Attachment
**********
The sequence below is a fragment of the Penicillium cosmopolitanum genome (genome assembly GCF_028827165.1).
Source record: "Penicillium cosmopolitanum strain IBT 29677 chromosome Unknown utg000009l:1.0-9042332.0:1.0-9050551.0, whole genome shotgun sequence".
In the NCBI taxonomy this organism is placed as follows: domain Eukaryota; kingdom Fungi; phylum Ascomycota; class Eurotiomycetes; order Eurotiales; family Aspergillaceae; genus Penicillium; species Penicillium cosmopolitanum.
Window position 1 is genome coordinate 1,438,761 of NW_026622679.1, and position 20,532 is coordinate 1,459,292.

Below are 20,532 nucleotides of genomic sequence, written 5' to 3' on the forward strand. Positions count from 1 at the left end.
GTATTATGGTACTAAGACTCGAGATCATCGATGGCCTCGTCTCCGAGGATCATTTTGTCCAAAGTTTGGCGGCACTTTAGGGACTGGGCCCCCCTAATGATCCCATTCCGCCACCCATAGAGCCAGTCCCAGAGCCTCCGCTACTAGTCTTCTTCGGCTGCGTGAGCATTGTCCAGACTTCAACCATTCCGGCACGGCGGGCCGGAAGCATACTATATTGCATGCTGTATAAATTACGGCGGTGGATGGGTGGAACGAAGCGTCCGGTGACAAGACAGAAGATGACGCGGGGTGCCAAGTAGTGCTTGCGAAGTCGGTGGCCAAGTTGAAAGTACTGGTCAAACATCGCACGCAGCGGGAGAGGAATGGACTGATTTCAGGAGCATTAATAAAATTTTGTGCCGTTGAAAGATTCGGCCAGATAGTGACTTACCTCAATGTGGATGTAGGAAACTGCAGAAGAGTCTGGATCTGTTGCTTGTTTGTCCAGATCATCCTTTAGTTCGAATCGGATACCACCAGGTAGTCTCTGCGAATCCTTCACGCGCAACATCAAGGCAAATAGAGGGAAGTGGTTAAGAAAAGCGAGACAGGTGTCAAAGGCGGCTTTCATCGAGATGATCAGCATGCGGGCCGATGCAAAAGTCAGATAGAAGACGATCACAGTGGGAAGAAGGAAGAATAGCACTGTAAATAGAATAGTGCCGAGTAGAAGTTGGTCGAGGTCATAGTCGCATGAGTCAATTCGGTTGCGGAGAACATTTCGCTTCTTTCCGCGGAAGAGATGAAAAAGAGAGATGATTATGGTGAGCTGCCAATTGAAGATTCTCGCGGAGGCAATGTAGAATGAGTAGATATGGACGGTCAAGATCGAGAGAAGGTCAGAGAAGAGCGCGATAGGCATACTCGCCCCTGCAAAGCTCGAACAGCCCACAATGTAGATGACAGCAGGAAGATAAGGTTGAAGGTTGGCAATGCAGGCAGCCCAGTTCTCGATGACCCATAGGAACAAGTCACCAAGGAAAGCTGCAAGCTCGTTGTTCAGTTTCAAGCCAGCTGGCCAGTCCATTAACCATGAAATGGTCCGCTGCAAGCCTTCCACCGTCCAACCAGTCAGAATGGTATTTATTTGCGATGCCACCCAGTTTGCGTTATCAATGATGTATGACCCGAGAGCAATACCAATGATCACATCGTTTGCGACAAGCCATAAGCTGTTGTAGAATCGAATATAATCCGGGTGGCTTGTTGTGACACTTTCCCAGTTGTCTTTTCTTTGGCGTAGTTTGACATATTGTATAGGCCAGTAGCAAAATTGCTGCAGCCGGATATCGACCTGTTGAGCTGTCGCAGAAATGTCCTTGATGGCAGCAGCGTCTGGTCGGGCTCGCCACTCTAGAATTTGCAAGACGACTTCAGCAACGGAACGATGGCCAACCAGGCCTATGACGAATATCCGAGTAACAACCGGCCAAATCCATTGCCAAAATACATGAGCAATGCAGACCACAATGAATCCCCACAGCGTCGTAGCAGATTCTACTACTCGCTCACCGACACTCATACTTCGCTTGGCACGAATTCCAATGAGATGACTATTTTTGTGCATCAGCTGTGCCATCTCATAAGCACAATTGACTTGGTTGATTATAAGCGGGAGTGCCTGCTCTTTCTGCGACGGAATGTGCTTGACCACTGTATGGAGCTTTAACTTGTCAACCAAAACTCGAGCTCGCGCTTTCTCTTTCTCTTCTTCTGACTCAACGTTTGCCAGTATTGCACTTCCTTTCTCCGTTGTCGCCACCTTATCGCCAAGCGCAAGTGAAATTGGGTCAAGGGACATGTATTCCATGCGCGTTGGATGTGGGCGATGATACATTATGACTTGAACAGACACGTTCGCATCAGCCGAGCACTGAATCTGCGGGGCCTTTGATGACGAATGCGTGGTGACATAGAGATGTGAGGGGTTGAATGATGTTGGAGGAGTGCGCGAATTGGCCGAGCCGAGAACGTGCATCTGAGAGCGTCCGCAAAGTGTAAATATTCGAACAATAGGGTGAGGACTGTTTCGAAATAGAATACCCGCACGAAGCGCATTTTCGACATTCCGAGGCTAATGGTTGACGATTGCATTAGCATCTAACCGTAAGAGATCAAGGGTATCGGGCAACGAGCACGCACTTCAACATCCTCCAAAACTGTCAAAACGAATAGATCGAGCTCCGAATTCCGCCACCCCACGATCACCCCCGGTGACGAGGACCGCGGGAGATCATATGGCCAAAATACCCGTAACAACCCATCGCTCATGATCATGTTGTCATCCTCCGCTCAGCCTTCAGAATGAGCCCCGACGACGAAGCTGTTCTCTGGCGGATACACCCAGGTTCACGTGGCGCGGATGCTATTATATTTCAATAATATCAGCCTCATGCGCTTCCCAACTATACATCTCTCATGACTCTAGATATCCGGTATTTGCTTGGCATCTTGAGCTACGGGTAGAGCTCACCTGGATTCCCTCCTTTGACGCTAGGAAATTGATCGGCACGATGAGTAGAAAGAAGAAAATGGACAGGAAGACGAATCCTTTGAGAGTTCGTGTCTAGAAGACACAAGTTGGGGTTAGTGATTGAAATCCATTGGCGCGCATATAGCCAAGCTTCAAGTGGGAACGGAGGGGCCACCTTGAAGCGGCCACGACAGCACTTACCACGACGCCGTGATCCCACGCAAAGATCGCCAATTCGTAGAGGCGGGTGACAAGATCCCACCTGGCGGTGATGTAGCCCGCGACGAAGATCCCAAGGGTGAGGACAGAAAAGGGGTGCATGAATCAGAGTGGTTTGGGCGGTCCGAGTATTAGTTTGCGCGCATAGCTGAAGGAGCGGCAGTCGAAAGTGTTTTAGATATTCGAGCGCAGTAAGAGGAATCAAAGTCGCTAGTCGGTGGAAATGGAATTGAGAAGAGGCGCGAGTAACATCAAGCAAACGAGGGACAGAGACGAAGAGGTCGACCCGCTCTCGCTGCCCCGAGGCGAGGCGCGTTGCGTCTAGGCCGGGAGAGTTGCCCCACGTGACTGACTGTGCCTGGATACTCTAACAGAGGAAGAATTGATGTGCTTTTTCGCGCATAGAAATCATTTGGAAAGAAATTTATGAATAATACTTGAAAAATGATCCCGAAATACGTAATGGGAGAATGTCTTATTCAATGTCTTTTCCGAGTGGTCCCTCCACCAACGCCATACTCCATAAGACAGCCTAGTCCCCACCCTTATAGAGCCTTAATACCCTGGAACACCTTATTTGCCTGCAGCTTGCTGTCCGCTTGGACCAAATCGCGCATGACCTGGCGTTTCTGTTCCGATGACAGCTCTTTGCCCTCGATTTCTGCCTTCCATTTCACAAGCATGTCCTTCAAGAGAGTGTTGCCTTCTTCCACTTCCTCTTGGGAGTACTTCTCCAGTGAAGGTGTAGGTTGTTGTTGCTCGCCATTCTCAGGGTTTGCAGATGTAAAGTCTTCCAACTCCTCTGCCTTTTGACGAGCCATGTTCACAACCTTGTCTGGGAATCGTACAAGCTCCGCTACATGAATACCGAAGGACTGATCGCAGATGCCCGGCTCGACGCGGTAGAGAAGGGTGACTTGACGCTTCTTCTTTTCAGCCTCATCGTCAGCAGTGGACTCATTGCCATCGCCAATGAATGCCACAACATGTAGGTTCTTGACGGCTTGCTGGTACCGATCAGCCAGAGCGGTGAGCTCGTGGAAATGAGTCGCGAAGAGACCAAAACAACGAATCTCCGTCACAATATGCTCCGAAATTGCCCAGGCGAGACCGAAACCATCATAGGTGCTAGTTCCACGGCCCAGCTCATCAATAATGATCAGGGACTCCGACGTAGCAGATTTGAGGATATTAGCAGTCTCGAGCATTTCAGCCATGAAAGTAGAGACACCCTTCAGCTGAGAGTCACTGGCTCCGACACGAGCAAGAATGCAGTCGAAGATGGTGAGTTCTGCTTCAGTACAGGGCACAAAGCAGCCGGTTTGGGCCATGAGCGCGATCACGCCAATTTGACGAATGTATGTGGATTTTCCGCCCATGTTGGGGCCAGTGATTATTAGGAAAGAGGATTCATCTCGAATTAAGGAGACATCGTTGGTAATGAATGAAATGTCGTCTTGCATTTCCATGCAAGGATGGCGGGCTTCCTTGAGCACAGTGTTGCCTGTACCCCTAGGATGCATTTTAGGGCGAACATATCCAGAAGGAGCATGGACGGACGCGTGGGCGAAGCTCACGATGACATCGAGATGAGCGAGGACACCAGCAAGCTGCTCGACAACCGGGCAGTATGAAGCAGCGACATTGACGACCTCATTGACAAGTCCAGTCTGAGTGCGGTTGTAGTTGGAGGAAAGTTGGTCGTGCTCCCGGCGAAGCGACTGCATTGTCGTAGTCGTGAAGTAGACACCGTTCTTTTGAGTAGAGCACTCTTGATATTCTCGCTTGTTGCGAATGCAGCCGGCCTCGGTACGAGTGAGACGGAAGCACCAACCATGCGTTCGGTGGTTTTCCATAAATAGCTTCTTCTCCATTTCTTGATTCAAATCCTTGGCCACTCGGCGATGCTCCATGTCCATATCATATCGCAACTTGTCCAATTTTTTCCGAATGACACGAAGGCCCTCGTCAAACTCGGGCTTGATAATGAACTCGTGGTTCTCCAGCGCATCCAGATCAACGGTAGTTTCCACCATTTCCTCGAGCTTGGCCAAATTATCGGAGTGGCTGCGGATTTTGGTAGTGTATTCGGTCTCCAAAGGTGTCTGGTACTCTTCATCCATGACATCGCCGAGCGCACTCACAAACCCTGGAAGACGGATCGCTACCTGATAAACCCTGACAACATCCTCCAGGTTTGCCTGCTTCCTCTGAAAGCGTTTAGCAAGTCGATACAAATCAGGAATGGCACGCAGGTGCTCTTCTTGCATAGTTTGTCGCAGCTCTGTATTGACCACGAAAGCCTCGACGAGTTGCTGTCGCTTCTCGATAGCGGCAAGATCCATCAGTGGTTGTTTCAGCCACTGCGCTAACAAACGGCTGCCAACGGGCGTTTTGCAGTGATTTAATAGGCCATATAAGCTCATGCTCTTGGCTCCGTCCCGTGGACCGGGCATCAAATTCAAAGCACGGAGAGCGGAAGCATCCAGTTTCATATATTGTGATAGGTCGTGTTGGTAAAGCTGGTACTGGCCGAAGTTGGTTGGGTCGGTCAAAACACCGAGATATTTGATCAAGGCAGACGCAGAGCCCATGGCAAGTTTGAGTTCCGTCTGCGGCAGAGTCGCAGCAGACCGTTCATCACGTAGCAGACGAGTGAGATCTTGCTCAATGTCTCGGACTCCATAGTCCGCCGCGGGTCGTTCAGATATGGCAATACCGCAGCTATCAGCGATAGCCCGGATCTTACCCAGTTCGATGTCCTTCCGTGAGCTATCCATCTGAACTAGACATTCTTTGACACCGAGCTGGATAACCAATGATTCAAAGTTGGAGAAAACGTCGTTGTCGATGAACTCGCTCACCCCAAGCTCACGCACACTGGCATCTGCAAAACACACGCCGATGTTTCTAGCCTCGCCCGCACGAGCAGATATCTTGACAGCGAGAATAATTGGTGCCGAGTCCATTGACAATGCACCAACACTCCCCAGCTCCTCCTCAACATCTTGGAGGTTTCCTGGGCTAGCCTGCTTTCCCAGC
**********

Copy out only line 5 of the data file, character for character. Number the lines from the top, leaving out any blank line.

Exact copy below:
Below are 20,532 nucleotides of genomic sequence, written 5' to 3' on the forward strand. Positions count from 1 at the left end.